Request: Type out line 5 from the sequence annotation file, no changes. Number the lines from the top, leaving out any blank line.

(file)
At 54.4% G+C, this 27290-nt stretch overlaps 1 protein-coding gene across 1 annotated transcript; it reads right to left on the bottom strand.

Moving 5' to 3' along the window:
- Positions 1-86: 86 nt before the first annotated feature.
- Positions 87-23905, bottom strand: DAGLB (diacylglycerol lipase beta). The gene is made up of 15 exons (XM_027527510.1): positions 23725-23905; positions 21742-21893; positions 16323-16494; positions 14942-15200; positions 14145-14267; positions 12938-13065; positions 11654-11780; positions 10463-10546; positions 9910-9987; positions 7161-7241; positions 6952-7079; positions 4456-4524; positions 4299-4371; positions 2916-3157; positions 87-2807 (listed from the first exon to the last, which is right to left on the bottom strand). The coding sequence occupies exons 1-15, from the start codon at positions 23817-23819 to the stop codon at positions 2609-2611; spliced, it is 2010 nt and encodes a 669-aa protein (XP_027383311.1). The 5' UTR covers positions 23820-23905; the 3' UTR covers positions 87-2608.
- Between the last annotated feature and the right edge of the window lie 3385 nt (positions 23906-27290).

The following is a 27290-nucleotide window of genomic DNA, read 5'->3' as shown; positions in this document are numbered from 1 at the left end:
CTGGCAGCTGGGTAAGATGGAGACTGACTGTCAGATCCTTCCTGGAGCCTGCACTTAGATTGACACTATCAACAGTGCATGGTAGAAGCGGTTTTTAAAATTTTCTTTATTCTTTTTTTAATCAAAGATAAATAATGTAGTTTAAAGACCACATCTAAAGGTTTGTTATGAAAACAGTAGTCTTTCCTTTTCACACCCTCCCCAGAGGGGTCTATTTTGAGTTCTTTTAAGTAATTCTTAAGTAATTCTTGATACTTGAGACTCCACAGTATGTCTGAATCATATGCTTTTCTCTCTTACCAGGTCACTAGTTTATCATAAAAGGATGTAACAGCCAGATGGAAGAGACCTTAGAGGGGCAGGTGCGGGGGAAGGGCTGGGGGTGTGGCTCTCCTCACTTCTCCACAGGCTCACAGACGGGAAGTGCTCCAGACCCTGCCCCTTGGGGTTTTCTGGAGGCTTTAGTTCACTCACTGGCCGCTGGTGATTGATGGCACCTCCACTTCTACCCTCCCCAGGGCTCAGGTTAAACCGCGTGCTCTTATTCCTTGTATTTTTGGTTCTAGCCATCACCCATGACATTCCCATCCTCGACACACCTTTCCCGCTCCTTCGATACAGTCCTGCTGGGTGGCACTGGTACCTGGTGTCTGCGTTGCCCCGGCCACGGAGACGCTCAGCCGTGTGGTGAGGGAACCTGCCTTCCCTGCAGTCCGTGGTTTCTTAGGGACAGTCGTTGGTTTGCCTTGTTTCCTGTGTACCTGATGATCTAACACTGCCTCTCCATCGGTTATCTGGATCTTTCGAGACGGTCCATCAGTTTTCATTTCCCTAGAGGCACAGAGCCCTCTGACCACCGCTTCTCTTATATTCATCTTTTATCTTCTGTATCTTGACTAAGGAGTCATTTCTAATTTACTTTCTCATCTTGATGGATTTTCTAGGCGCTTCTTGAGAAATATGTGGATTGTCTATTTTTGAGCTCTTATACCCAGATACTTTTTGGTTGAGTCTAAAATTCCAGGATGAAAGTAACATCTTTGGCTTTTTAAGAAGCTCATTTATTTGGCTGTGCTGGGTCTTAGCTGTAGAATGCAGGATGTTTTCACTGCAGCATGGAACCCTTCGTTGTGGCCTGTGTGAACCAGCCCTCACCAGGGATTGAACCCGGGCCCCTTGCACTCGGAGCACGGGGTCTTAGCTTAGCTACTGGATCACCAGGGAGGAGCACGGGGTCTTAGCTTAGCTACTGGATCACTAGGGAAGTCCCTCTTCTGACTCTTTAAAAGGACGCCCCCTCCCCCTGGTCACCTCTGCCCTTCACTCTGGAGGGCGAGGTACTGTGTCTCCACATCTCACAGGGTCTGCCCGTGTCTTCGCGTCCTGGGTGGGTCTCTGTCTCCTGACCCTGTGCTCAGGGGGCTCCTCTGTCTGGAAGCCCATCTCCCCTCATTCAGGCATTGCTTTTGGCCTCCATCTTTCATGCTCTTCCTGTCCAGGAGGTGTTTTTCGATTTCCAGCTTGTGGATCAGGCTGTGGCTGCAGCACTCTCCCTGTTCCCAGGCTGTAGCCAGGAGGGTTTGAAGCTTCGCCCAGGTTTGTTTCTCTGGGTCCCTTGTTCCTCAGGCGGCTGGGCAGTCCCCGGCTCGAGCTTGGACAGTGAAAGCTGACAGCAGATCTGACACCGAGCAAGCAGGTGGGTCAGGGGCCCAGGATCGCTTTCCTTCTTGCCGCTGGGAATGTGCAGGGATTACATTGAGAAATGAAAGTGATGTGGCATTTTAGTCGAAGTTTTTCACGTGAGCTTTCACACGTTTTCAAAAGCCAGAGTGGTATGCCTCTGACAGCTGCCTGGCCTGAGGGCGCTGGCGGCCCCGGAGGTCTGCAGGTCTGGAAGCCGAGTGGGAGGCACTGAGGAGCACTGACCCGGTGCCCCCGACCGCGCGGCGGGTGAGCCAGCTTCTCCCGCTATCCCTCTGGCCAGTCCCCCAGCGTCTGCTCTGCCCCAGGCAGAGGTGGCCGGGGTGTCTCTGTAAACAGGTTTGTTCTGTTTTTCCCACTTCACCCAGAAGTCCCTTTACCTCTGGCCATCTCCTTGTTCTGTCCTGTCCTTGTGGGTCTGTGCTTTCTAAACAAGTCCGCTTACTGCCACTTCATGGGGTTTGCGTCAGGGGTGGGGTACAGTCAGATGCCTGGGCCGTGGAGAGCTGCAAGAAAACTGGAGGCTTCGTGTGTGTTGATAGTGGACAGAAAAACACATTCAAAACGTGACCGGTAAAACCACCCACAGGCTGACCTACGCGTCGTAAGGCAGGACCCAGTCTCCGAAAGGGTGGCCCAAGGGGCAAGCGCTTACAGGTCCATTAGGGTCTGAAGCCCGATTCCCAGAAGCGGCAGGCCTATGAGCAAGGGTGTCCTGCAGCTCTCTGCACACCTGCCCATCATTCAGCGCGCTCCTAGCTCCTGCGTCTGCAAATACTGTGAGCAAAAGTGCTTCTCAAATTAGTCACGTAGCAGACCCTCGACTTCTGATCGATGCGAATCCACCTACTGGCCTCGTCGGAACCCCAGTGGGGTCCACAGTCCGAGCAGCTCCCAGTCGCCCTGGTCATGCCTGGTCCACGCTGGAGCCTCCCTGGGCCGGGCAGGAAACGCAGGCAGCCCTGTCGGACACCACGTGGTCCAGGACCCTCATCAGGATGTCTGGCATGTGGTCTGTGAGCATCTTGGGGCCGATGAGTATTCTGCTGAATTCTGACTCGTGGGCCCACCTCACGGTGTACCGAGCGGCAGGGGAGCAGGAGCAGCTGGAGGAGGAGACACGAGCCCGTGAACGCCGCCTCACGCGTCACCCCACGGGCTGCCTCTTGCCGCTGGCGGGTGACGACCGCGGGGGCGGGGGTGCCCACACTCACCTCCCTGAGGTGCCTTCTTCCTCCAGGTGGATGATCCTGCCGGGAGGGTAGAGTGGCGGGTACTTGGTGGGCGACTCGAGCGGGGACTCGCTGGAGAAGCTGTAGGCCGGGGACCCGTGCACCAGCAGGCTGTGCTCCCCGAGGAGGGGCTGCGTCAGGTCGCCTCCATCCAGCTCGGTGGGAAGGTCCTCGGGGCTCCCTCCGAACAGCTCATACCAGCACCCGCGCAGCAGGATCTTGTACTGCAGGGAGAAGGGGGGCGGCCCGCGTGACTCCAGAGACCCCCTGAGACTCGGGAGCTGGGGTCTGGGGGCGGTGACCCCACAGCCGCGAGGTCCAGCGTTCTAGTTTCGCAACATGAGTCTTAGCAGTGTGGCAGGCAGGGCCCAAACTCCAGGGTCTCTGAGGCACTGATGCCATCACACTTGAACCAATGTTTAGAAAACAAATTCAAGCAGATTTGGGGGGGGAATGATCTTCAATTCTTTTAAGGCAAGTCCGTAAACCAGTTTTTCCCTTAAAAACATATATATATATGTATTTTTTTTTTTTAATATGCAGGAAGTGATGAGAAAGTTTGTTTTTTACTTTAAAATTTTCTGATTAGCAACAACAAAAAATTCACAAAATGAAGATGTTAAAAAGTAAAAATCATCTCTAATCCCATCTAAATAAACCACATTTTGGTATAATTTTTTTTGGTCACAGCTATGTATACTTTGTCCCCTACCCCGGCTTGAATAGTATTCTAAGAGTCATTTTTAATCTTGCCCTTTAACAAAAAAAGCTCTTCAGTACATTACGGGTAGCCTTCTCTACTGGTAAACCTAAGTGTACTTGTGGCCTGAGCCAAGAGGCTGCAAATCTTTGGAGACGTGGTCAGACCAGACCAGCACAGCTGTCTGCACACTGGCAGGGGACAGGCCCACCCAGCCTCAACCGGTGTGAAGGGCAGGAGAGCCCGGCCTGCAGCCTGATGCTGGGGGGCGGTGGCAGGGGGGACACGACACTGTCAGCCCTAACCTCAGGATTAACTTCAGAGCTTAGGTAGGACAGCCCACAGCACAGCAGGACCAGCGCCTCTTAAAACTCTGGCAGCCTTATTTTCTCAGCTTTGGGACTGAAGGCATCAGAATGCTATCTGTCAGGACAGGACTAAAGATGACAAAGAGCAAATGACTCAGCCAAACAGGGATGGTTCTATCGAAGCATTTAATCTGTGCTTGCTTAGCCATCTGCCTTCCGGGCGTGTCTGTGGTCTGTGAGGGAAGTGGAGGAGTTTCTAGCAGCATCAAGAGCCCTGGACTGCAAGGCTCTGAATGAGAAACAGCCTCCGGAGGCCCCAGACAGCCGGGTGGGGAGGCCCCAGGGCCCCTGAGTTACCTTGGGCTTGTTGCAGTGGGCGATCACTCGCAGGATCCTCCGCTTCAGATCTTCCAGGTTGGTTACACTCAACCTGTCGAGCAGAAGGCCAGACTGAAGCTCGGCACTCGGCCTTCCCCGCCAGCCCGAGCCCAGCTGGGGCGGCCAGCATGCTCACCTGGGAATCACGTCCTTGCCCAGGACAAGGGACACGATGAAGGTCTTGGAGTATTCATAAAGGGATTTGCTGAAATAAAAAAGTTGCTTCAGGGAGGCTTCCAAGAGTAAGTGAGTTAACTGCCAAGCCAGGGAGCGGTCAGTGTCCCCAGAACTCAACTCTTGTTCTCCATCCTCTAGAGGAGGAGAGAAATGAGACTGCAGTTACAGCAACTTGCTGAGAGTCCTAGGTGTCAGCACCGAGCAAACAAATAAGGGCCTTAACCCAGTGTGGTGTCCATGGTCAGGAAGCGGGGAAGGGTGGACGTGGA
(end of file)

- Between the last annotated feature and the right edge of the window lie 3385 nt (positions 23906-27290).